Federal Rule Raises Cost for Oil and Gas Extraction on Public Lands

An update to federal regulations raises minimum bonding to limit orphaned wells and ensure cleanup costs are covered — but it still may not be enough to mitigate the damages caused by oil and gas drilling.

2 minute read

April 17, 2024, 10:00 AM PDT

By Diana Ionescu @aworkoffiction


Bird's eye view of oil field in New Mexico desert.

Oil fields in New Mexico. | Purplexsu / Adobe Stock

A new rule from the U.S. Department of Interior will make oil and gas drilling on public lands more expensive, reports Nick Bowlin in High Country News.

“The reform includes a jump in the amount of money that drilling companies must put forward to ensure cleanup of their wells. It also raises the royalty tax rate that operators pay on the minerals they extract on public land, which had not changed in more than a century,” Bowlin adds.

The rule is designed to reduce wasteful speculation and make companies responsible for the costs of environmental cleanup, according to Interior Secretary Deb Haaland. The rule raises minimum bonds for oil and gas leases on public lands from $10,000 to $150,000 — but “Despite these increases, the new bonding levels are unlikely to cover the complete cost of cleaning up the more than 90,000 unplugged wells overseen by the Bureau of Land Management.”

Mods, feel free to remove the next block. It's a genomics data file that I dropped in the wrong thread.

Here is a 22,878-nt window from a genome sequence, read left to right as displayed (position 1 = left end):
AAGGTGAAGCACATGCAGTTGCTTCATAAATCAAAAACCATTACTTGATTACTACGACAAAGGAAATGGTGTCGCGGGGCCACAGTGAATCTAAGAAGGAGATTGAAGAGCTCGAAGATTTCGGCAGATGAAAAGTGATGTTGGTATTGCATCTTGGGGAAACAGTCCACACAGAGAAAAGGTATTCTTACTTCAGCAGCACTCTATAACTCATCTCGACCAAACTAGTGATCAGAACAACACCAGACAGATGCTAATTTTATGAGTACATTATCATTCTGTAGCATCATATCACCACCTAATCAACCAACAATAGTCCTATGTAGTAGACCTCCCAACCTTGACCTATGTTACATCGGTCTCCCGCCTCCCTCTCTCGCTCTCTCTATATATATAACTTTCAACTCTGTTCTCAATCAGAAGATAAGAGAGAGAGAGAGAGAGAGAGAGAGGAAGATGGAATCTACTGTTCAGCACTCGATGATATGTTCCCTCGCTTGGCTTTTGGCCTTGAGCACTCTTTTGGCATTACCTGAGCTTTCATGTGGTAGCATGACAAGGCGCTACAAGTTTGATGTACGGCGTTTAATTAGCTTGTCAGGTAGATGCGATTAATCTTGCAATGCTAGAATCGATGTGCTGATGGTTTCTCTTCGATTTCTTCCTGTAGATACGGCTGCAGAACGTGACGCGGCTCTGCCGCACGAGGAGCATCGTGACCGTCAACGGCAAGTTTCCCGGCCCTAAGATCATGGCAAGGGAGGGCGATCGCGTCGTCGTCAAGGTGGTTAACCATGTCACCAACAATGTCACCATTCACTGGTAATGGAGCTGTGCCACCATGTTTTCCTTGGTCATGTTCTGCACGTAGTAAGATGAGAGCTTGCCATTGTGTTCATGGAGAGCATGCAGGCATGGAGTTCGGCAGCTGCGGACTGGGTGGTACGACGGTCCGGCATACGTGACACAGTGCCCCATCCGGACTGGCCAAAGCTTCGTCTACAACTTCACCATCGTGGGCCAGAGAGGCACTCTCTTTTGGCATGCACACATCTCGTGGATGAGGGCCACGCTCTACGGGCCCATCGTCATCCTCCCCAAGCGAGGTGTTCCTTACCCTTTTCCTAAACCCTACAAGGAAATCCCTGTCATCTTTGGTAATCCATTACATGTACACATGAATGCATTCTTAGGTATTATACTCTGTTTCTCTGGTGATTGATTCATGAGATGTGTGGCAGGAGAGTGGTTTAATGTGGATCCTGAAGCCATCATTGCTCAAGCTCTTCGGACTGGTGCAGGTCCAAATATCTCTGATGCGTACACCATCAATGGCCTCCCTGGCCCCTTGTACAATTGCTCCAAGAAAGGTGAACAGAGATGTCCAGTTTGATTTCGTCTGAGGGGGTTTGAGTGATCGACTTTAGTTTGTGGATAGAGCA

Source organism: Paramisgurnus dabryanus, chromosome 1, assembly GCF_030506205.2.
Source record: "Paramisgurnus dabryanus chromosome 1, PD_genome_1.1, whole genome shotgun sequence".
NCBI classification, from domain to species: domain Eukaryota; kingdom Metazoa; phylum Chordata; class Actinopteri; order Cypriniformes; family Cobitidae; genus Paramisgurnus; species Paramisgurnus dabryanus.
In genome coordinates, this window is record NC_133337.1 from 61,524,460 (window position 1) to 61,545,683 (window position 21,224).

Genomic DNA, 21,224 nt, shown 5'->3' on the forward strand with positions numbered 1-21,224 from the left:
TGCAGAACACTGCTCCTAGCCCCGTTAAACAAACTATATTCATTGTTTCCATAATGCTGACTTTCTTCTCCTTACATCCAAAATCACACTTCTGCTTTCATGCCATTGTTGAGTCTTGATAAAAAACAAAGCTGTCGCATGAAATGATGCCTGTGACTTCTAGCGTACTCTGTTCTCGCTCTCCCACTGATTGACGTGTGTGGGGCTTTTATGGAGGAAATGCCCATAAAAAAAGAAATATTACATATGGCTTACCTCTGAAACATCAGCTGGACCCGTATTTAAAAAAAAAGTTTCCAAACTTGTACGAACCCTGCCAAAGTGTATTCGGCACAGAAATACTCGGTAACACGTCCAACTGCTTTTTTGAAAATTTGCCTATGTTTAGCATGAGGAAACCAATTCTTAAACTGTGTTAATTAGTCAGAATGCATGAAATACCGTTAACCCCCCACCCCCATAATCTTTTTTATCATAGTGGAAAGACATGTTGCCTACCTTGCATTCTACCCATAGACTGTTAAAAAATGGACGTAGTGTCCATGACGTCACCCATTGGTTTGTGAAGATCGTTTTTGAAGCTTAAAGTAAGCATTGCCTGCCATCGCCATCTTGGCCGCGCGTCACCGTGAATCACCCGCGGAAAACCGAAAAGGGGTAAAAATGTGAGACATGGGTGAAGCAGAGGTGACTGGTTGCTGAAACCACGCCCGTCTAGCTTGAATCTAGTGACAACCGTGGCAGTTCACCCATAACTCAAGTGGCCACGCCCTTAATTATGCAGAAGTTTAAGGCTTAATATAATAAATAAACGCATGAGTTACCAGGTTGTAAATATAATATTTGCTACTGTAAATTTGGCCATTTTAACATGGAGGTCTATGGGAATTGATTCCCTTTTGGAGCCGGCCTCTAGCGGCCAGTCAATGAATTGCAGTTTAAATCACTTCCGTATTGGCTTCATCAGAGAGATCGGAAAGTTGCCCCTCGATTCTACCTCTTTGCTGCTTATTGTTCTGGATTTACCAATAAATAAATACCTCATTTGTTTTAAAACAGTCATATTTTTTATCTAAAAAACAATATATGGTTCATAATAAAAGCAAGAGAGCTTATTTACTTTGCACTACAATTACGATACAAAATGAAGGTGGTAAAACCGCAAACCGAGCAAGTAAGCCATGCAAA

Under the new rule, companies will pay a higher royalty tax rate on profits from extraction.

While many environmentalists praise the changes, some say updating rules for oil and gas extraction is not enough to reduce fossil fuel dependence and extraction in the long term. According to Gladys Delgadillo, a climate campaigner at the Center for Biological Diversity, “Updating oil and gas rules for federal lands without setting a timeline for phaseout is climate denial, pure and simple.”

Monday, April 15, 2024 in High Country News

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